The Insolvency Service has published its latest personal insolvency Quarterly figures in England & Wales which have indicated that there were 29,140 seasonally adjusted individual insolvencies in Q1 2021, a fall of 5.3% compared to Q4 2020’s figure of 30,769, and a rise of 0.7% compared to Q1 2020 (28,936).
Commenting on the figures Colin Haig, President of insolvency and restructuring trade body R3 and Head of Restructuring at Azets said “Personal insolvencies fell in Q1 compared with the final quarter of last year, but they are now slightly above where they were this time last year – that is, the period just before the full impact of the pandemic mostly became known.”
“Bankruptcies in particular are notably lower this quarter than in Q4 of 2020, and Individual Voluntary Arrangements have also decreased, with the fall in Debt Relief Orders less abrupt. The quarter-on-year rise, meanwhile, is driven entirely by a notable increase in IVAs.”
“It still is not entirely clear how the last three months of the pandemic are affecting individuals. It’s been a torrid twelve months for many people and their personal finances, and while IVAs tend to correlate to consumer debts, the gap in bankruptcies and DROs compared with this time last year means there may be more pain ahead if and when these figures start to revert to more ‘normal’ historical levels.”
“Government programmes like the furlough scheme, and payment holidays on loans, mortgages and credit cards, have helped many people affected by the pandemic avoid insolvency.
“However, many private sector support schemes have ended, while the furlough scheme ends in September – and while many have been helped by furlough and debt repayment holidays, not everyone has been able to benefit from them.”
“While some have managed to save during the pandemic, others have had to borrow in order to survive, and, as a result, will be more vulnerable to the financial problems caused by unexpected issues like redundancy or reduced hours at work.”
“The introduction of the breathing space scheme in May will give people who are in debt the opportunity to talk to an adviser about their options for resolving their financial difficulties without any pressure from their creditors. This is welcome and could provide people who are struggling with the time and space to resolve their financial difficulties, but we would urge anyone who is worried about their finances to seek advice – and to do it now.”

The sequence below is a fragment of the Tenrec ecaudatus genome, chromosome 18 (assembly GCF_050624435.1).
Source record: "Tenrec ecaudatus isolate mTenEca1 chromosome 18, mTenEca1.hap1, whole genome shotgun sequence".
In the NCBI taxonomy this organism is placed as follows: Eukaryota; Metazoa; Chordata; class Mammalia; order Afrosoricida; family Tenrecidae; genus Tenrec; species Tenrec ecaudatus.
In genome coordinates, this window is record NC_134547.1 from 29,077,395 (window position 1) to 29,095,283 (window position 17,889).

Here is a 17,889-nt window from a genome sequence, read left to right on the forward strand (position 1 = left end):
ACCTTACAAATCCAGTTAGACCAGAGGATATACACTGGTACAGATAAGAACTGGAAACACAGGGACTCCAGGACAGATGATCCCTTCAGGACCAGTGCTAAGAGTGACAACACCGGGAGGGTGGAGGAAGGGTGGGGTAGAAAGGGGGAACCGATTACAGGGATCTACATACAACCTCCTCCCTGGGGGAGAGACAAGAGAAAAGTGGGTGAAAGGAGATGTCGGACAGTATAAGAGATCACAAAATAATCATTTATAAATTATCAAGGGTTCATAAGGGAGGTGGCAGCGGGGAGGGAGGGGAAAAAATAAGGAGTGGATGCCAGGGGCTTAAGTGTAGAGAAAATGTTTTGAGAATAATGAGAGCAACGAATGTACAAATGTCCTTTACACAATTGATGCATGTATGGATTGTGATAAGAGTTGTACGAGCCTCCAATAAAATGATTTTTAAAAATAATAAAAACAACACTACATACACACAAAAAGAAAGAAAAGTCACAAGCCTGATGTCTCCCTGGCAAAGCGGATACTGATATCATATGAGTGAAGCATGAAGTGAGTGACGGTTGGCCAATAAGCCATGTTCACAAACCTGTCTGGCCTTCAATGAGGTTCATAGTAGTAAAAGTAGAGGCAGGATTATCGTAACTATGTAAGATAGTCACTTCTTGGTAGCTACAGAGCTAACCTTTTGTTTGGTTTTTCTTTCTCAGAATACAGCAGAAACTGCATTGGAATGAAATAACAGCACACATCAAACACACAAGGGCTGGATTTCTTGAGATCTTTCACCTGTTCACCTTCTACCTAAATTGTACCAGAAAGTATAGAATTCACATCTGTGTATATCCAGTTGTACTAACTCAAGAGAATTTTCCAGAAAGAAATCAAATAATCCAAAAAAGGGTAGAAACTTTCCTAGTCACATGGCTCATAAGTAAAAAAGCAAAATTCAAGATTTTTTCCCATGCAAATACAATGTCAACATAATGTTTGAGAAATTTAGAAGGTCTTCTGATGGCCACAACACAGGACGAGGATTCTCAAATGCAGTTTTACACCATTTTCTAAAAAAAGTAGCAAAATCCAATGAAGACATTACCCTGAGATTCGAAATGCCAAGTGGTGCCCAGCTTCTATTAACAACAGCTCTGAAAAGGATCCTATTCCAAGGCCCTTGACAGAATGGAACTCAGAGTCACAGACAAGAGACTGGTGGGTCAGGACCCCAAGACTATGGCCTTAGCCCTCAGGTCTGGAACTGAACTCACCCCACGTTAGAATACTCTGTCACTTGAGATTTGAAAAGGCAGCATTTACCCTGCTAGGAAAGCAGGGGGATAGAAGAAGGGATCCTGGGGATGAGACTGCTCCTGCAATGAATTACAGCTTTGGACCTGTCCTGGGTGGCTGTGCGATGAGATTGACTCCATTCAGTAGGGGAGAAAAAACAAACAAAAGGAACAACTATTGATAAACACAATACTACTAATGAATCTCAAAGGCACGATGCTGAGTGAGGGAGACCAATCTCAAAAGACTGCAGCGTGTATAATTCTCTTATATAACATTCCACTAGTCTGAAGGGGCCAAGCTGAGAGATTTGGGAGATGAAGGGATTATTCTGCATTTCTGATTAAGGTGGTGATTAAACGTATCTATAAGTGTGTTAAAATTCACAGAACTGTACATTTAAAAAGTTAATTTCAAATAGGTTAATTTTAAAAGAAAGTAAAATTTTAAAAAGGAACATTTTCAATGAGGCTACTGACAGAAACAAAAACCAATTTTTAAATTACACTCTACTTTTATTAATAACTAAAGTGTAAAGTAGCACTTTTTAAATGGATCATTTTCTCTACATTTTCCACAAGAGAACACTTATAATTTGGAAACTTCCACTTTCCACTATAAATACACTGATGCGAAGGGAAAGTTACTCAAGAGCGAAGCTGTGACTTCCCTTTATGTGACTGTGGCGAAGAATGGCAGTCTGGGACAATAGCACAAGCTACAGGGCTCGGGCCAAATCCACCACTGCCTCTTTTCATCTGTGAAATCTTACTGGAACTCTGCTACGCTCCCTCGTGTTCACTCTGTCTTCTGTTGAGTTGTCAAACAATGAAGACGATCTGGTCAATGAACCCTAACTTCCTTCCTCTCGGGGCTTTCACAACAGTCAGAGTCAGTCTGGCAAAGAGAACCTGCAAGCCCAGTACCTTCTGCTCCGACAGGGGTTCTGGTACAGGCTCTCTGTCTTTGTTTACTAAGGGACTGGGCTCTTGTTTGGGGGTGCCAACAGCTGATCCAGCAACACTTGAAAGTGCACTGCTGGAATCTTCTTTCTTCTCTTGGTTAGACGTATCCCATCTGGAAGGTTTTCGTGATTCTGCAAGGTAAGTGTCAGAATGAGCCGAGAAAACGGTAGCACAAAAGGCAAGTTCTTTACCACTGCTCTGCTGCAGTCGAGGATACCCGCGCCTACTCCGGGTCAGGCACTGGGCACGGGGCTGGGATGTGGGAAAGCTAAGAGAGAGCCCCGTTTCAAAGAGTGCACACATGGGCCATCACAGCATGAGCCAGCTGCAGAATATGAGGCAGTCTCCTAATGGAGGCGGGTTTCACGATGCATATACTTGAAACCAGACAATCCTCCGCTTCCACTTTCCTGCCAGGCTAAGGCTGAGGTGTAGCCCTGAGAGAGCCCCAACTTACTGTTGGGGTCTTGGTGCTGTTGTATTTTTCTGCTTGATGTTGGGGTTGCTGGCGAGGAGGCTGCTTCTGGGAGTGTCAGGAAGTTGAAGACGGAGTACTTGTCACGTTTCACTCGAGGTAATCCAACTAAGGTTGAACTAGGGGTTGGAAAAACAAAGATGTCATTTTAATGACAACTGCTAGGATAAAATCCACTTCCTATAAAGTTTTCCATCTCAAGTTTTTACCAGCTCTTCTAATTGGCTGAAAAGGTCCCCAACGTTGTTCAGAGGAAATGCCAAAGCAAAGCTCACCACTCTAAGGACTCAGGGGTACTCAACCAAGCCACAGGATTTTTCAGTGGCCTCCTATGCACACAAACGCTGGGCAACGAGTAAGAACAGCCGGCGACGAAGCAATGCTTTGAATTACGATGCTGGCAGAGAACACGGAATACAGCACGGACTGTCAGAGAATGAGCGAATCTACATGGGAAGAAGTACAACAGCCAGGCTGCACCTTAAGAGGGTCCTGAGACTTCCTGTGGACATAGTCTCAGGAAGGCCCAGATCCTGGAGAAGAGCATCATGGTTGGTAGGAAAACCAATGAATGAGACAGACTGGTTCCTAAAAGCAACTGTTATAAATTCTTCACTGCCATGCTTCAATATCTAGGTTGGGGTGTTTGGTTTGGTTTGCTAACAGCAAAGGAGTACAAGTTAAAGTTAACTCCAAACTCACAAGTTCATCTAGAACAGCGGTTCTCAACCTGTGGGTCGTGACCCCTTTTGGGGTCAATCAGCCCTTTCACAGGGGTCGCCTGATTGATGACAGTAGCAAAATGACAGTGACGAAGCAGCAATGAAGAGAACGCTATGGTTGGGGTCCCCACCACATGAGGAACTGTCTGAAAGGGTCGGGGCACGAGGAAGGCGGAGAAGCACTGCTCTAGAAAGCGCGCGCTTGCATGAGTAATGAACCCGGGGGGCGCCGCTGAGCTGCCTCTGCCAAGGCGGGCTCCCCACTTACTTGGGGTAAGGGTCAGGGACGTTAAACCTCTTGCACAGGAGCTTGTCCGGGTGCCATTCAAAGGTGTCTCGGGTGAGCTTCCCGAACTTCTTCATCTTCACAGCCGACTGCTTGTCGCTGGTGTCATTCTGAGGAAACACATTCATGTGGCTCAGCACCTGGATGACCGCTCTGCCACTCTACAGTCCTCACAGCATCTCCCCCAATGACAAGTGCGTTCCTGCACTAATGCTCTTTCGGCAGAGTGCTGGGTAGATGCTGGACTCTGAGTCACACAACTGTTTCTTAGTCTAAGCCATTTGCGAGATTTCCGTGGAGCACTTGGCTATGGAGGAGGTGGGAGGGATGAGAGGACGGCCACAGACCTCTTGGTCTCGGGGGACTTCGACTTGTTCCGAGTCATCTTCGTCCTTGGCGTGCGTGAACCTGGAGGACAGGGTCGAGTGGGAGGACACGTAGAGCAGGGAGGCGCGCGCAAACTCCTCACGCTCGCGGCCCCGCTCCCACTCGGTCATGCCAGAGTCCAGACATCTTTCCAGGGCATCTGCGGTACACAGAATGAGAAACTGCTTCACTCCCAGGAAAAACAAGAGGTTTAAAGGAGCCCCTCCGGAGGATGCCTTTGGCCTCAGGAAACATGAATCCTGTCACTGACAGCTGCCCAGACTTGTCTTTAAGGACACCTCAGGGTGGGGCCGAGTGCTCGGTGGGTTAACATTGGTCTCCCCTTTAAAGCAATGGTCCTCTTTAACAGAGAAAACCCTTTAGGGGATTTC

Whilst David Heathcote, Insolvency Director at TDX Group, an Equifax company, says the quarterly decline in IVAs is unsurprising but furlough and forbearance leave pent up demand ahead. He said“The expected reduction in Individual Voluntary Arrangements (IVAs) during Q1 2021 has been driven by very low volumes in January in particular. Pre-pandemic, IVAs and trust deeds were experiencing record volumes, but unprecedented COVID-19 related financial support has reversed this pattern, skewing the market and also pushing bankruptcy and debt relief order (DRO) volumes significantly lower.”
“While this seems to paint a positive picture, a more concerning trend of financial difficulty is brewing. A rising proportion of new IVAs and trust deeds since May 2020 have been for consumers where benefits make up over half of their income1, but these arrangements will be resilient to the economic challenges created by COVID-19. However, financially vulnerable people currently availing of payment holidays or the furlough scheme are a different story. Once these are withdrawn, pent up demand will be released as individuals who would’ve otherwise been in unsustainable financial circumstances due to the pandemic resort to insolvency.”
“As lockdown restrictions end and forbearance winds down, it’s vital government, creditors and the insolvency industry all work together to prepare for the upsurge in demand, mitigating the impact on consumers as best as possible.”
“Despite this, there are regulatory bright spots on the horizon. The latest guidance on marketing debt advice and enhanced regulator monitoring2 may increase trust in the sector if companies not meeting basic standards exit altogether. Meanwhile, the introduction of Breathing Space3 next month will also buy time for customers and debt advisers to create more tailored solutions that best suit their needs – a welcome buffer at a time of great need that should only lead to fairer outcomes for both consumers and businesses.”